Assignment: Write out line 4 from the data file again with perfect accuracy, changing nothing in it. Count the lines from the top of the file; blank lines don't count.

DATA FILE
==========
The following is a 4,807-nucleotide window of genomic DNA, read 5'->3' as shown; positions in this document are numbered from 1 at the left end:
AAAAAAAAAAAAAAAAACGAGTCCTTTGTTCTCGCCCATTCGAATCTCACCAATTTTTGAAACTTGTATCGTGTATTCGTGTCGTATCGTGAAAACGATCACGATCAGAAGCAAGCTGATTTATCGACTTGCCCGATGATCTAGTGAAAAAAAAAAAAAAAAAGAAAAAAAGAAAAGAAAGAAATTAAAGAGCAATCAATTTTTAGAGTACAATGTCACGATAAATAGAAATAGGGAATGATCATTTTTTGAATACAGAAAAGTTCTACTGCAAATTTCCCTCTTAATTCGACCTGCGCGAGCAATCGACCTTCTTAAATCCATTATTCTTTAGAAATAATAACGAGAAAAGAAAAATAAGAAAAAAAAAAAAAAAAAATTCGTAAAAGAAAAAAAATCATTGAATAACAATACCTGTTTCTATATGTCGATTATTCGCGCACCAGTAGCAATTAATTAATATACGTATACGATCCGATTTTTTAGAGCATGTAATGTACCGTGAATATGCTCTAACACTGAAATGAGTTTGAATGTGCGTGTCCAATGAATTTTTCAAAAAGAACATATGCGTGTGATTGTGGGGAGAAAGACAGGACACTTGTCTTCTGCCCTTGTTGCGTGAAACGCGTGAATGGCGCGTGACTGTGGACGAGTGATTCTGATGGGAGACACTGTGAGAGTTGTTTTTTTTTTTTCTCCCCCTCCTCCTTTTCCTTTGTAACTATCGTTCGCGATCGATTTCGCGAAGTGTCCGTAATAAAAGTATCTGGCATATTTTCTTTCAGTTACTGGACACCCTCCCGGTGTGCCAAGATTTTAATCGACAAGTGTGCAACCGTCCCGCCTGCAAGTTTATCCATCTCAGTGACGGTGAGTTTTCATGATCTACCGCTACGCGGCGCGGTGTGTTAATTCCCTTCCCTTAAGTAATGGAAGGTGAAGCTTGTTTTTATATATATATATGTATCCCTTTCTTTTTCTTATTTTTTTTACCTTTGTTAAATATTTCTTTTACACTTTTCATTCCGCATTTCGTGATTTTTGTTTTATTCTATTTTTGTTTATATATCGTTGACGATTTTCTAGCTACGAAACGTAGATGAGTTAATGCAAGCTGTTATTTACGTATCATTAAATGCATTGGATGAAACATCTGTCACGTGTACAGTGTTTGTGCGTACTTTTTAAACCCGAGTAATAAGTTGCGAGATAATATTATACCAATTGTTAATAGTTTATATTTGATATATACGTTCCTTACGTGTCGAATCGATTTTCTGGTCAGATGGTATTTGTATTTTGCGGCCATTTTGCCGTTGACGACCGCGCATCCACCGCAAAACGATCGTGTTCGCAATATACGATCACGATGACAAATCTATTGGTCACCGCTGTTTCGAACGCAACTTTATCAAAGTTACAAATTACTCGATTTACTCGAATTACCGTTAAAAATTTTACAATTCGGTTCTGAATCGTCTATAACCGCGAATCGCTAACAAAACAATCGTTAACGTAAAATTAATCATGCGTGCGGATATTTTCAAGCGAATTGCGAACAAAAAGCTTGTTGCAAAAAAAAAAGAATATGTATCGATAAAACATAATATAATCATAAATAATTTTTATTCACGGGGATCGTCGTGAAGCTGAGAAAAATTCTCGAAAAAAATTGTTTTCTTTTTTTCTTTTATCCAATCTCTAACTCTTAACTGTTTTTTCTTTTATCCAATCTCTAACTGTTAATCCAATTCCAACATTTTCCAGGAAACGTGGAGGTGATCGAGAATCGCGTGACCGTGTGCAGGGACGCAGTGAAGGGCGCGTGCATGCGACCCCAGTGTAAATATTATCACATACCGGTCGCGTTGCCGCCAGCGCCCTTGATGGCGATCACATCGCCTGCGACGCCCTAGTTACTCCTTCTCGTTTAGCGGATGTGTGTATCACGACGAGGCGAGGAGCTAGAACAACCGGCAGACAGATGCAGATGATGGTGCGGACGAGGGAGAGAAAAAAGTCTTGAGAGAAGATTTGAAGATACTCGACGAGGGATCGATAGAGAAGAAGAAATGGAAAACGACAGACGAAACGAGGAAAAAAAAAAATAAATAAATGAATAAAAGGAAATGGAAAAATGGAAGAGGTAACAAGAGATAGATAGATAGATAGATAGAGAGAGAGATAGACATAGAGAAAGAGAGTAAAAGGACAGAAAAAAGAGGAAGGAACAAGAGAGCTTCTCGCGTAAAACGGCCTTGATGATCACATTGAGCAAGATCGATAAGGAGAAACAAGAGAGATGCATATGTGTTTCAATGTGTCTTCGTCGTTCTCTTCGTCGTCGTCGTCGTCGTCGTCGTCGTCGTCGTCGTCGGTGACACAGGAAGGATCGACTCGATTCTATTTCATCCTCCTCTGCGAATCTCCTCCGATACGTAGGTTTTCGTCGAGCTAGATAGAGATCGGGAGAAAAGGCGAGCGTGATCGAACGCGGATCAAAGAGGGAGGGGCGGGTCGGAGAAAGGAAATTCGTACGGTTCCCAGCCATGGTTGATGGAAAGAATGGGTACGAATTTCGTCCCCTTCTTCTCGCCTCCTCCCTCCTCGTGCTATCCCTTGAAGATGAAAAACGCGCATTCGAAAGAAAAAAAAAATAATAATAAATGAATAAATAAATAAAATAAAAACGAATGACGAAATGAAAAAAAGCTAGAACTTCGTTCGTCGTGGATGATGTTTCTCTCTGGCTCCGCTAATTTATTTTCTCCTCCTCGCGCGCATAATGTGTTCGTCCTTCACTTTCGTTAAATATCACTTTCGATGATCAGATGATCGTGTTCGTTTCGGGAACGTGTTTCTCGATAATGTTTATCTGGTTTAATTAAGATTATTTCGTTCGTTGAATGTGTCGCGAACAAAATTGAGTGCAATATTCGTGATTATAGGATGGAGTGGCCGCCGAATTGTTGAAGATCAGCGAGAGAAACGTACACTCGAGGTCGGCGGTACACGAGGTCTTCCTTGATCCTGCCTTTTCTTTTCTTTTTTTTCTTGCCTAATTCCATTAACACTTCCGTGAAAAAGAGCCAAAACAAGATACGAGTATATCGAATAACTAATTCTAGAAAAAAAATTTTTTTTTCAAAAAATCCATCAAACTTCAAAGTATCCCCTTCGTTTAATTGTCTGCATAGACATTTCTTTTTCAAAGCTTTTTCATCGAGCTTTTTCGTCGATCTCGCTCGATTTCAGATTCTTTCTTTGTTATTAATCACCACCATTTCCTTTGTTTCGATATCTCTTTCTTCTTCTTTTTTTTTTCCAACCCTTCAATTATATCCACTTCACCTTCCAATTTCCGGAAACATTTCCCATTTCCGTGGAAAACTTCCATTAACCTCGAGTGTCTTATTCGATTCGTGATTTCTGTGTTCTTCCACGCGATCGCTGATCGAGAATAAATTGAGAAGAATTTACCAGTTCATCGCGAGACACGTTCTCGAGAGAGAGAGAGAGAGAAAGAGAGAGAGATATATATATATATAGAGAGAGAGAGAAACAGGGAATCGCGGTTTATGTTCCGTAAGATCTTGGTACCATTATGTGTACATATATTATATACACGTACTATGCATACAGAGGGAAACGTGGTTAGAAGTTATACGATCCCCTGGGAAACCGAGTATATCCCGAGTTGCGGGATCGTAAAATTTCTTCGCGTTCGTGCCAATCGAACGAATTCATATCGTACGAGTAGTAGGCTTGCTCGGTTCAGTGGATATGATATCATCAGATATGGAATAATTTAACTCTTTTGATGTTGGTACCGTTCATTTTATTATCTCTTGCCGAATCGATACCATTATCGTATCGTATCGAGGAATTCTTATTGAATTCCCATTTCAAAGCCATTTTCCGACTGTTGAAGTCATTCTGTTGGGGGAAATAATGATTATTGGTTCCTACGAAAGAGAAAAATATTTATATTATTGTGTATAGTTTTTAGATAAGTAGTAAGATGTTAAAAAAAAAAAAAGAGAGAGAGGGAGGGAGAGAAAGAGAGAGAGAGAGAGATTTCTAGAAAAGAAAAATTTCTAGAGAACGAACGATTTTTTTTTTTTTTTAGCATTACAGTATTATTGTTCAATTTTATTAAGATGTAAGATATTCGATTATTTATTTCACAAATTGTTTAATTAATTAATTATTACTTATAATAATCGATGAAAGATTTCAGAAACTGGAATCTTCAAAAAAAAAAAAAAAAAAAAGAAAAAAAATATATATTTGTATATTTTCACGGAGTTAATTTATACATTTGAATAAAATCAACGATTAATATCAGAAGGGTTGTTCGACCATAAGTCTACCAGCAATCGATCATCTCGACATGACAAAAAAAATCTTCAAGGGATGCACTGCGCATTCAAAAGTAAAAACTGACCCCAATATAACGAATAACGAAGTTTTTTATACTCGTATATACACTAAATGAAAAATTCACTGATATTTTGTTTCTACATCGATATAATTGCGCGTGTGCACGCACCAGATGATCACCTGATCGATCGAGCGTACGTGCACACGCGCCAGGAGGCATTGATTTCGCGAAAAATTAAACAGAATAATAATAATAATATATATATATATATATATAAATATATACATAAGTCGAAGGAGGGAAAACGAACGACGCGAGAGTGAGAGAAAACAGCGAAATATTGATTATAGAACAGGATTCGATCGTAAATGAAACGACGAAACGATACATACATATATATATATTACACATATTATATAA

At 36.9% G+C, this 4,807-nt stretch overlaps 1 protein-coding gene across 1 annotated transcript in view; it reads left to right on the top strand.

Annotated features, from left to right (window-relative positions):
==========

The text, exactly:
Annotated features, from left to right (window-relative positions):